Katamari Damacy is a game built around a brilliant core concept, but its overarching goal structure nearly ruins the experience for me. Here’s the brilliant part: you push around a growing ball which can grab literally any object in the game world if it grows large enough. Here’s the annoying part: in each of the main “Make a Star” levels of the game, if you don’t grow your Katamari big enough within a given amount of time, you have to start the level over again from the beginning.
It’s easy to turn a fun, sandboxy pastime into a game by adding a time-pressure to it, but that’s almost always the least interesting way to do it, and it usually has negative side-effects. For instance, Katamari’s final level is 25 minutes long, and most players will need to play through it multiple times in order to win. At the end of my first 25-minute attempt, my Katamari wasn’t even close to the goal of 300 meters. That was okay—at least I’d gotten the lay of the land, and had a better idea of what I needed to do. When the timer ran out at the end of my second attempt, my Katamari was 298 meters large, and rolling at high speed toward a juicy island full of skyscrapers. Oof. Now all I have to do is spend another 25 minutes doing the exact same thing I just did for the last 25 minutes, but a tiny bit faster. This is not good game design.
There’s a more emergent negative consequence of this goal-structure: if you get off to a bad start in a level, you can know before you’re even halfway through that you can’t succeed. In such a case, playing out the rest of the level feels like a waste of time. This is analogous to playing through the last painful stretch of Monopoly when it’s obvious that you’re going to lose. Since Katamari Damacy is a single-player game, I can at least quit and restart without annoying a bunch of other players. But if I’m doing this on almost every level, there’s something wrong with the game design.
The designers of Peggle were faced with a similar design challenge. In Peggle, you’ve got a pachinko-machine screen full of pegs, and you’ve got ten shots to try to hit all of the orange ones. On the surface, this feels nothing like Katamari Damacy, but in fact, the two games bear a deep structural similarity. In Katamari Damacy, you’re trying to collect a given amount of stuff in a given amount of time, and in Peggle, you’re trying to hit a given number of pegs with a given number of shots. The games share a pair of design problems: how do we make it fun to replay levels after failing, and how do we keep players from sometimes feeling hopeless halfway through a level? Peggle’s designers actually managed to solve these problems.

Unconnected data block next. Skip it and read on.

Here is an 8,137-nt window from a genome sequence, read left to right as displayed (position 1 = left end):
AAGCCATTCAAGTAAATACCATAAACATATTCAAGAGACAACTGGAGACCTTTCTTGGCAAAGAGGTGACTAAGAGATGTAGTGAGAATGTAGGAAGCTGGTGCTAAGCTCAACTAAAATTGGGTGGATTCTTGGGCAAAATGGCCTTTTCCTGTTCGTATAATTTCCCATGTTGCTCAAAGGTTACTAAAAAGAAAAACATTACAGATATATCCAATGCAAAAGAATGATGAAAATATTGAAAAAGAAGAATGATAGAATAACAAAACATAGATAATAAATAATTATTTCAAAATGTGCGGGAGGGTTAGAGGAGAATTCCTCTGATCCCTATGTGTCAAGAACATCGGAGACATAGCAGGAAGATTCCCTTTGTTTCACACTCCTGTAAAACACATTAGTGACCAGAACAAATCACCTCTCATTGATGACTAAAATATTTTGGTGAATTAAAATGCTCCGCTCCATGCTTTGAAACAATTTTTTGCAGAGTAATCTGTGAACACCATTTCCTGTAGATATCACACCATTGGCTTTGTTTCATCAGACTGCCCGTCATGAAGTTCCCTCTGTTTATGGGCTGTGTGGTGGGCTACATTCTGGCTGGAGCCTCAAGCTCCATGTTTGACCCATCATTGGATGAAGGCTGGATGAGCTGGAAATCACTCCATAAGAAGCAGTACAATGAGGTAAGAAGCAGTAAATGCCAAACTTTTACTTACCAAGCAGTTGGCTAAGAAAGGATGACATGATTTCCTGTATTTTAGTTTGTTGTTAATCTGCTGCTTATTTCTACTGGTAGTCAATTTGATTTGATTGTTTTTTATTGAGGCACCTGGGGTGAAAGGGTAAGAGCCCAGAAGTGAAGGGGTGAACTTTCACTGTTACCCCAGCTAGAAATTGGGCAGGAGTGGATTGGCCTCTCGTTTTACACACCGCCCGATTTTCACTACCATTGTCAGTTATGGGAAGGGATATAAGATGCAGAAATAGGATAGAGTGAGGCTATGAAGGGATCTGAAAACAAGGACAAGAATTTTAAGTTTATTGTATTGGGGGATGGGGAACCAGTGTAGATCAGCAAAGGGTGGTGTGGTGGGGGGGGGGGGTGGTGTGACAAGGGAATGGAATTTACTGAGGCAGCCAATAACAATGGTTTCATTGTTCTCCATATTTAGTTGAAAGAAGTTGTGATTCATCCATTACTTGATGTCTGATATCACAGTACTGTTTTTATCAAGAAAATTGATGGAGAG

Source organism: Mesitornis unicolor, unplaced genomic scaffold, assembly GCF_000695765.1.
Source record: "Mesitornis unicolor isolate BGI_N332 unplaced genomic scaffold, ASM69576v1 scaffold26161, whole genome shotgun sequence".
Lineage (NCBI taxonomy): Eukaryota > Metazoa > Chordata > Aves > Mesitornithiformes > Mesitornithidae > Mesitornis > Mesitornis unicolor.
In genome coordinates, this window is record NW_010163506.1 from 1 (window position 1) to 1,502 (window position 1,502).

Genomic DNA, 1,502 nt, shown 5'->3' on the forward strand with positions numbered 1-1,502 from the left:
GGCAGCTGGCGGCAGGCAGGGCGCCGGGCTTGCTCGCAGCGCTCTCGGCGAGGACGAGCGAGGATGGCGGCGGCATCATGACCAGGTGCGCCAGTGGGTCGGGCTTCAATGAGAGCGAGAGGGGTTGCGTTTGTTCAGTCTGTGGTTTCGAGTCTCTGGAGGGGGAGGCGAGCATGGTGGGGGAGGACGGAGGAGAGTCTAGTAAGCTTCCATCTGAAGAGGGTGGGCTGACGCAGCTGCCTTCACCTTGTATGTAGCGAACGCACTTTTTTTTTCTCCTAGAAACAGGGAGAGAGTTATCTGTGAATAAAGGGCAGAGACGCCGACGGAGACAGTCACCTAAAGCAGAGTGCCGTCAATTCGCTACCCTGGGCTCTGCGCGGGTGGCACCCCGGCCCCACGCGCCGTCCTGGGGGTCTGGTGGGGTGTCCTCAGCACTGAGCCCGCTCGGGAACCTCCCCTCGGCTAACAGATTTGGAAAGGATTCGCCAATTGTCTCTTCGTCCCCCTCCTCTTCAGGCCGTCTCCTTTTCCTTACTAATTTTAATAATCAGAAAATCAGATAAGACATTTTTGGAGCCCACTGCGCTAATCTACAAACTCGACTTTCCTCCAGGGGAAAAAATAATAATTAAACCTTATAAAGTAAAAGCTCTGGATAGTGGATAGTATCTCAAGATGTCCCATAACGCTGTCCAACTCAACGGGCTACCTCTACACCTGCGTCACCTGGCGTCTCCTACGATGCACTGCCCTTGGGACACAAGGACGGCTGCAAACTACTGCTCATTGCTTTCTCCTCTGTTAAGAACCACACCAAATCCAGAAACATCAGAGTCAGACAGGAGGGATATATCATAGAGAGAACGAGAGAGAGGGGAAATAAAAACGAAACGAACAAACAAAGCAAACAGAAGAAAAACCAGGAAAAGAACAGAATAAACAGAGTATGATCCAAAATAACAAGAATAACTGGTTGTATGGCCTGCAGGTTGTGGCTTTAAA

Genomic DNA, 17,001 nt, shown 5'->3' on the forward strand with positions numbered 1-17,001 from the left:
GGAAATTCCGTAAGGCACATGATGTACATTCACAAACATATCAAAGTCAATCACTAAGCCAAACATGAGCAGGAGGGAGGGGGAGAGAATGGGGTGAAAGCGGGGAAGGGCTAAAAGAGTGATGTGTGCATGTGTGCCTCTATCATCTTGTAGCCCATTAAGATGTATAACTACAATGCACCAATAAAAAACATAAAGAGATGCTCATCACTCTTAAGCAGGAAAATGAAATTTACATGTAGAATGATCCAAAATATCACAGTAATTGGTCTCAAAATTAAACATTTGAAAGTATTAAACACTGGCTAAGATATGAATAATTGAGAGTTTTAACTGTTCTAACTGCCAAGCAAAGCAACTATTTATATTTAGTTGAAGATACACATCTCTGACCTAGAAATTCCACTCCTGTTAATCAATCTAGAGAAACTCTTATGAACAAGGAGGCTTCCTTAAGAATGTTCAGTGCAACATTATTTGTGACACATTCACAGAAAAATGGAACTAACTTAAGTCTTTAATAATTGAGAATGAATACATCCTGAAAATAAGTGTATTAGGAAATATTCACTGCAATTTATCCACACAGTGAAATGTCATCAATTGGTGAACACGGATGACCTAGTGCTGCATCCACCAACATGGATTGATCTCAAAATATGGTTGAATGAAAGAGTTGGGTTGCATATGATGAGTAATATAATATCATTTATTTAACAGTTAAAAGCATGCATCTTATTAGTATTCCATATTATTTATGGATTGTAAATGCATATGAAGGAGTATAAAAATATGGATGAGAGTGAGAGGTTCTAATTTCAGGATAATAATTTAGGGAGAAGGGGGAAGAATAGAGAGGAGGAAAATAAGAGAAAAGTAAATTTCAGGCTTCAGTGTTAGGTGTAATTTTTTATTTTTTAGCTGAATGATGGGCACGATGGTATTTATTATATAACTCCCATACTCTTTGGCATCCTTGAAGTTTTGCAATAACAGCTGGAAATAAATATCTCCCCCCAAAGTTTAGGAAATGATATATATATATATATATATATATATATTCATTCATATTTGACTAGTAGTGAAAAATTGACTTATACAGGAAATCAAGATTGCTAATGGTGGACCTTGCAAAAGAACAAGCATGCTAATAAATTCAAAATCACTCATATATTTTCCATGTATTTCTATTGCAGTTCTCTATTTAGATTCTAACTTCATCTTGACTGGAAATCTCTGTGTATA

They solved the first problem by randomly distributing the orange, blue, and green pegs at the beginning of each level. The physical layout of the pegs is the same each time—that’s what defines the level—but the distribution of peg-colors within that layout is different each time you play it. You never really play the same level twice, because each replay presents you with a unique situation that you’ve never seen before. Studying the initial layout of a Peggle level is fun in the same way that studying the initial layout of a Settlers of Catan island is fun.
And then there’s the Free Ball Bucket—a steely well that sweeps back and forth across the bottom of every level. The first time I played Peggle, I wondered what it was. After a ball fell into it, I understood, and thought “I wonder why the designers did that?” A few turns later, I realized that it was a brilliant solution to a serious design problem, and is in fact the key to making the whole game work. No matter how badly you’re doing in a level—no matter how many shots you’ve wasted on poorly-aimed or ill-conceived plans—it’s always possible, in principle, that the Free Ball Bucket will save your ass and keep you going long enough to mop up the remaining stragglers. In fact, the more dire your situation, the more glorious your comeback will be if you manage to pull it off. That’s top-notch game design, and like all non-band-aidy design solutions, it doesn’t just solve the immediate problem at hand, but ends up adding strategic depth to the entire game.
There’s no easy way to apply Peggle’s design solutions to Katamari Damacy. I don’t think that randomizing the item layout at the beginning of each Katamari level would improve the game, and while it might be nice to have some way to increase your timer in the middle of a level, it’s still hard to think of a way to do this that’s always capable of providing hope and that improves the fundamental gameplay. I don’t have a good solution to offer for Katamari’s design problem, but my design experience tells me that there there must be a solution—in fact, multiple solutions—out there. The key is to insist on looking for them.
I don’t mean to argue that Peggle is an objectively better game than Katamari Damacy. Katamari Damacy is brilliant. I love the music, I love the art, I love the writing, and I love the gameplay. I just wish the designers had found some way of avoiding the “do it within X minutes” paradigm.